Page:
hawkins@growyourgiving.org Individual & Family Giving

Tell Family Stories This Holiday Season

The act of storytelling and story keeping is an important piece of understanding and knowing ourselves and others around us. The stories we tell and the stories we hear transcend generations and shape who we are today.

Many of our formative memories often involve the holiday season. Why? Families are often focused on creating special memories and traditions, and for little ones especially, it ignites the imaginative spirit of our inner child.

As we’re gathering with family and friends once again, you might find it a worthwhile exercise to focus on intentional storytelling and story keeping this holiday season. Want to try out a few exercises and see what sticks? Here are a few ideas:

  • Think back to your own childhood holidays.
    Spend time reflecting on your own. Do you have fond memories from being a kid that are important to you? Did you and your family bond over giving back during the holidays? Are there lost but enjoyable traditions you want to revive? Were there hardships that you encountered over the holidays that shaped who you are today?
  • Add an activity for the whole family.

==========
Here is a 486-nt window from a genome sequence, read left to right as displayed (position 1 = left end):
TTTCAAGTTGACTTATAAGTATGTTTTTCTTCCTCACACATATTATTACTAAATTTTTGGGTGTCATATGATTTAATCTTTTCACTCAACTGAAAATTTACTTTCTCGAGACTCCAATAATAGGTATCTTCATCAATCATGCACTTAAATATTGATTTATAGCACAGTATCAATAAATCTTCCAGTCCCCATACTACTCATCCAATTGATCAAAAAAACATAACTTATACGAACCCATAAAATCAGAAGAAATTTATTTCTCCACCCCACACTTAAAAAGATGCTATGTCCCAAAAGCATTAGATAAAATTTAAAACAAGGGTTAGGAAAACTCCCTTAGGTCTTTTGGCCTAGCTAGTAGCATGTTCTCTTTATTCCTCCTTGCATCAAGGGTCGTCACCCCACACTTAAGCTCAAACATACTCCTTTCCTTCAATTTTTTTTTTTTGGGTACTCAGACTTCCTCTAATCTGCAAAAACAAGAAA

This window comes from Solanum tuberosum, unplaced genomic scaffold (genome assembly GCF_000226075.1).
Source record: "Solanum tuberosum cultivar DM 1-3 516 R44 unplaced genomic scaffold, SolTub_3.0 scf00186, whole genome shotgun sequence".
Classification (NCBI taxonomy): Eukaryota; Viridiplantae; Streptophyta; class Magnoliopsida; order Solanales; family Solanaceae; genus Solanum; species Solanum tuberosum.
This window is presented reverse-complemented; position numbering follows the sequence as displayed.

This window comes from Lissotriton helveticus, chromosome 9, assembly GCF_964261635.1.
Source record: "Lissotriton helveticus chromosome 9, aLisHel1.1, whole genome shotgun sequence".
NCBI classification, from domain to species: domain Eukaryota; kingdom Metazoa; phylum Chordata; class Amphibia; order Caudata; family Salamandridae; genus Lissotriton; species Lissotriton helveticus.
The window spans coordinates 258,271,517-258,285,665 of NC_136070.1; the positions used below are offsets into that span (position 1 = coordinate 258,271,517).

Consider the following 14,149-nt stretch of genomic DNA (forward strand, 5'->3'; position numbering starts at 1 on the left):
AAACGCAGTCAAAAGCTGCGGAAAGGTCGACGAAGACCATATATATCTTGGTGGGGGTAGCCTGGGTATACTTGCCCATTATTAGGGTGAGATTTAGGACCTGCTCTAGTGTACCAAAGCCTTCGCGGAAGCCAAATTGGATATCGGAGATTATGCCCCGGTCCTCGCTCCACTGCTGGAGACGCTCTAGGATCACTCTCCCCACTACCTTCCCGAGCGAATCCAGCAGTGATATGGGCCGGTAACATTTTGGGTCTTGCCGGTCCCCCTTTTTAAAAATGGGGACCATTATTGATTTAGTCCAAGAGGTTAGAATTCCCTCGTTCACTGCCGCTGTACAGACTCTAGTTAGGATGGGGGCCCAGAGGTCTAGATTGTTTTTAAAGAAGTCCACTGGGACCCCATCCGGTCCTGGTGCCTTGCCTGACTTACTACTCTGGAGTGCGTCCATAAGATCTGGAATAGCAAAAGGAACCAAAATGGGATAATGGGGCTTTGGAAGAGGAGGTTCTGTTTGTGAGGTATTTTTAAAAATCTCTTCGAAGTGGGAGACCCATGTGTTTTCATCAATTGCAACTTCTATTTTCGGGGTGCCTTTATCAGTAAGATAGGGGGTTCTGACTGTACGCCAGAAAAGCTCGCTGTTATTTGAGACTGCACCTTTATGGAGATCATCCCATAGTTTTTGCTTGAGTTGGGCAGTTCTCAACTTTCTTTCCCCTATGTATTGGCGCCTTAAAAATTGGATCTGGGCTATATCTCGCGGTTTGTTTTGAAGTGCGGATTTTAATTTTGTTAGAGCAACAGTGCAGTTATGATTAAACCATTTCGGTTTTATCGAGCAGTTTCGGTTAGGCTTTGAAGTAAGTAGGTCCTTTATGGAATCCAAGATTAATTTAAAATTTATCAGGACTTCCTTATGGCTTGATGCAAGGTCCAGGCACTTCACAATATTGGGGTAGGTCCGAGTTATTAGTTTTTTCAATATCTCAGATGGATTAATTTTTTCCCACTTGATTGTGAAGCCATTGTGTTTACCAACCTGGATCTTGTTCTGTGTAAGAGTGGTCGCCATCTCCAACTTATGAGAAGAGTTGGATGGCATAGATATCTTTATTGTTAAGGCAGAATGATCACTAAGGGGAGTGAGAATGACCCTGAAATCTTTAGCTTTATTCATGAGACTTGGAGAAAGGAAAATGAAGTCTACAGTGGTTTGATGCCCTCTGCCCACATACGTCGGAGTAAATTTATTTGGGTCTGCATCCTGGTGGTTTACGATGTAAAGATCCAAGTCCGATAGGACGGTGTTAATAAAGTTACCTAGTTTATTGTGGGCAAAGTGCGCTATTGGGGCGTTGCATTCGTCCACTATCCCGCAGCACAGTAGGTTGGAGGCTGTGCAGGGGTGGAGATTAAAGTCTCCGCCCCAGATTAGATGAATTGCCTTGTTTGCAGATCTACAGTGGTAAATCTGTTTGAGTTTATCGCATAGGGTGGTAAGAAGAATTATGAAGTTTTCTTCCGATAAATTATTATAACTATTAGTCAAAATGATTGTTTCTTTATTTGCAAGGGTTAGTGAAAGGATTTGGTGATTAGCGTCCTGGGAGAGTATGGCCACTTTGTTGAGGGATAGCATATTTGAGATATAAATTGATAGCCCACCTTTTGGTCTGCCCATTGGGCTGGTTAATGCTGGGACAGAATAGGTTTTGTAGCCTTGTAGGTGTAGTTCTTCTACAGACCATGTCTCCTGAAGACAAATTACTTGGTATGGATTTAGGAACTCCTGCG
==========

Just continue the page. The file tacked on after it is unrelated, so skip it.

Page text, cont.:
Find an activity that allows everyone at the holiday celebration a chance to speak. Some families have each family member share one thing they are thankful for this holiday season. You could also try having everyone answer the same (or different!) rhetorical question so everyone can share and be heard. Try out our Let’s Talk Giving conversation starters.
  • Lean into listening and focus on connection.
    Storytelling and listening, after all, is a bid for connection. Practice creating a safe and warm environment, focusing intently on the storyteller and asking open-ended questions. During the dance of conversation, focus on supportiveness, discovery and curiosity rather than defensiveness, passiveness or criticism.

How have your family’s stories shaped what causes are important to you? As you focus on intentional storytelling while creating traditions during the holidays, make space for conversation on charitable interests and passions. You might discover how storytelling brings your family’s philanthropic story to life.

Lastly, good storytelling practices are not developed overnight. By remaining focused on the small acts and developing habits, you’ll slowly but intentionally be adding meaningful holiday traditions that involve lots of conversation you’ll come back to in the years to come.

Do you want to dive in and focus on how storytelling and story keeping shapes your philanthropic journey? Our philanthropic advisors are here to help you exercise your storytelling muscles and inspire you to document your family’s philanthropic journey. Contact us to get the conversation started.

Authored by: Senior Philanthropic Advisor Kelli Doyle


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